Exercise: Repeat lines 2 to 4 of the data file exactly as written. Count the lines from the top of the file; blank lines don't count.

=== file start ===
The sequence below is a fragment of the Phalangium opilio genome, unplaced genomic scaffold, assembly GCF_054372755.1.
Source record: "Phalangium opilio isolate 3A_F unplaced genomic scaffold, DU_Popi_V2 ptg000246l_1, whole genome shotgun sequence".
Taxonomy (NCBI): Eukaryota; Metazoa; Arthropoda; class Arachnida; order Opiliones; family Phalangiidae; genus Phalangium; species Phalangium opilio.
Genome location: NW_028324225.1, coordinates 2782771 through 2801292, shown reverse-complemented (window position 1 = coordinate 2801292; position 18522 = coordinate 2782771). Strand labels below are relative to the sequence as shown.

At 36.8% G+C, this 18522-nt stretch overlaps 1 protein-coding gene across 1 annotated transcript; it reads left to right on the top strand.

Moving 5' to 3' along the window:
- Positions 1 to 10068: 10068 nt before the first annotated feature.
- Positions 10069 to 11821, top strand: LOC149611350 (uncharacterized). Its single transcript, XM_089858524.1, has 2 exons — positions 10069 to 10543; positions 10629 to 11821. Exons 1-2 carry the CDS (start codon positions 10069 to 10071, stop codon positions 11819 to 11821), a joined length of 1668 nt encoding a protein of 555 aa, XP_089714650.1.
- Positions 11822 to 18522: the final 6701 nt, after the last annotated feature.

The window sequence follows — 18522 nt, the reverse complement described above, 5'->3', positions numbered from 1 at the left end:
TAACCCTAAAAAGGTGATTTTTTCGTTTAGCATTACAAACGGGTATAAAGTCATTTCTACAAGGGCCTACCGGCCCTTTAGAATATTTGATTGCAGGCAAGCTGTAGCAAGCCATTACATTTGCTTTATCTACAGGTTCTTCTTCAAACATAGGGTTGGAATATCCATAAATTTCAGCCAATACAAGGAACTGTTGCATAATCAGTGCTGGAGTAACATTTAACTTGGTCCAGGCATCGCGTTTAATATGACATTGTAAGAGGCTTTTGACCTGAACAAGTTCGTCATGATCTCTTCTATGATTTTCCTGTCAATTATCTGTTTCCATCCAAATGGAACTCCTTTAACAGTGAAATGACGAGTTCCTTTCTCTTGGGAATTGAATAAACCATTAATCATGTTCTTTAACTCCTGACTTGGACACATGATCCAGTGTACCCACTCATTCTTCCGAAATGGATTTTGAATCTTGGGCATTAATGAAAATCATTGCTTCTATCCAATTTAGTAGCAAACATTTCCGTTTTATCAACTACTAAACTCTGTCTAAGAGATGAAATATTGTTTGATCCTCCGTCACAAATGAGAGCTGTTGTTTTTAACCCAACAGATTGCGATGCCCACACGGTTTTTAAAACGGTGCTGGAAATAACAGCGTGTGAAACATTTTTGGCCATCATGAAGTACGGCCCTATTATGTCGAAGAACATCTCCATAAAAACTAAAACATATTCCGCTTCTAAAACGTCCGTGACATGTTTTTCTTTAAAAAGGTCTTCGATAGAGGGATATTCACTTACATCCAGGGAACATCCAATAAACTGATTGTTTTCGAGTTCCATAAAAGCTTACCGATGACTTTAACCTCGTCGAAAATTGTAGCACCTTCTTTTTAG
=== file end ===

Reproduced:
Source record: "Phalangium opilio isolate 3A_F unplaced genomic scaffold, DU_Popi_V2 ptg000246l_1, whole genome shotgun sequence".
Taxonomy (NCBI): Eukaryota; Metazoa; Arthropoda; class Arachnida; order Opiliones; family Phalangiidae; genus Phalangium; species Phalangium opilio.
Genome location: NW_028324225.1, coordinates 2782771 through 2801292, shown reverse-complemented (window position 1 = coordinate 2801292; position 18522 = coordinate 2782771). Strand labels below are relative to the sequence as shown.